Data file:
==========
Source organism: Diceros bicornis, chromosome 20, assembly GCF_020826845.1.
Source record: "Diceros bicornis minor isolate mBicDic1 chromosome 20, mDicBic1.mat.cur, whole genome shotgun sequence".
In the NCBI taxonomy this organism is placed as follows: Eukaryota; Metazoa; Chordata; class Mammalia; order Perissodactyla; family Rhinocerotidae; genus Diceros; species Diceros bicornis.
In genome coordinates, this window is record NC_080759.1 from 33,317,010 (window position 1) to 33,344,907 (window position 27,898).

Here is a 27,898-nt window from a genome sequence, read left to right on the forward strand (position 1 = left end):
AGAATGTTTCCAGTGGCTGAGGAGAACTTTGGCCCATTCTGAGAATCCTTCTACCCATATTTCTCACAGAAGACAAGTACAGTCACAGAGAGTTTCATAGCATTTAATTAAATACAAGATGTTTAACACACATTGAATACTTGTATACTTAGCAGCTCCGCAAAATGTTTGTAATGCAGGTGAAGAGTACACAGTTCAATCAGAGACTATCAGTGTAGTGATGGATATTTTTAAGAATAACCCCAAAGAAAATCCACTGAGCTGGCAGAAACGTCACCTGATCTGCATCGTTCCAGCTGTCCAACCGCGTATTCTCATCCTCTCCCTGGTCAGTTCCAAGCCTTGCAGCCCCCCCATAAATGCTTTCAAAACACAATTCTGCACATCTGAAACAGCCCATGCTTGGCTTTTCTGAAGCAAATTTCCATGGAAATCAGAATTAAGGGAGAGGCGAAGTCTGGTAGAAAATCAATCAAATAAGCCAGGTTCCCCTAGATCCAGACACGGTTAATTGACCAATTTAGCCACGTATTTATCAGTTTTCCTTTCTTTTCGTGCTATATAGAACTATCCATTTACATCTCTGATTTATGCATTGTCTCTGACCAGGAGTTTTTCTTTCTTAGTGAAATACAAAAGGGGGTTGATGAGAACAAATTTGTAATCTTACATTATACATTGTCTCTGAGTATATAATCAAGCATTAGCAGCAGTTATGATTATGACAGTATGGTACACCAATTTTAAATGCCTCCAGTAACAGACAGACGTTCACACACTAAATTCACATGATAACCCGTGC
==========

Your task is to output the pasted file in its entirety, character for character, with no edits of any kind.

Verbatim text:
Source organism: Diceros bicornis, chromosome 20, assembly GCF_020826845.1.
Source record: "Diceros bicornis minor isolate mBicDic1 chromosome 20, mDicBic1.mat.cur, whole genome shotgun sequence".
In the NCBI taxonomy this organism is placed as follows: Eukaryota; Metazoa; Chordata; class Mammalia; order Perissodactyla; family Rhinocerotidae; genus Diceros; species Diceros bicornis.
In genome coordinates, this window is record NC_080759.1 from 33,317,010 (window position 1) to 33,344,907 (window position 27,898).

Here is a 27,898-nt window from a genome sequence, read left to right on the forward strand (position 1 = left end):
AGAATGTTTCCAGTGGCTGAGGAGAACTTTGGCCCATTCTGAGAATCCTTCTACCCATATTTCTCACAGAAGACAAGTACAGTCACAGAGAGTTTCATAGCATTTAATTAAATACAAGATGTTTAACACACATTGAATACTTGTATACTTAGCAGCTCCGCAAAATGTTTGTAATGCAGGTGAAGAGTACACAGTTCAATCAGAGACTATCAGTGTAGTGATGGATATTTTTAAGAATAACCCCAAAGAAAATCCACTGAGCTGGCAGAAACGTCACCTGATCTGCATCGTTCCAGCTGTCCAACCGCGTATTCTCATCCTCTCCCTGGTCAGTTCCAAGCCTTGCAGCCCCCCCATAAATGCTTTCAAAACACAATTCTGCACATCTGAAACAGCCCATGCTTGGCTTTTCTGAAGCAAATTTCCATGGAAATCAGAATTAAGGGAGAGGCGAAGTCTGGTAGAAAATCAATCAAATAAGCCAGGTTCCCCTAGATCCAGACACGGTTAATTGACCAATTTAGCCACGTATTTATCAGTTTTCCTTTCTTTTCGTGCTATATAGAACTATCCATTTACATCTCTGATTTATGCATTGTCTCTGACCAGGAGTTTTTCTTTCTTAGTGAAATACAAAAGGGGGTTGATGAGAACAAATTTGTAATCTTACATTATACATTGTCTCTGAGTATATAATCAAGCATTAGCAGCAGTTATGATTATGACAGTATGGTACACCAATTTTAAATGCCTCCAGTAACAGACAGACGTTCACACACTAAATTCACATGATAACCCGTGC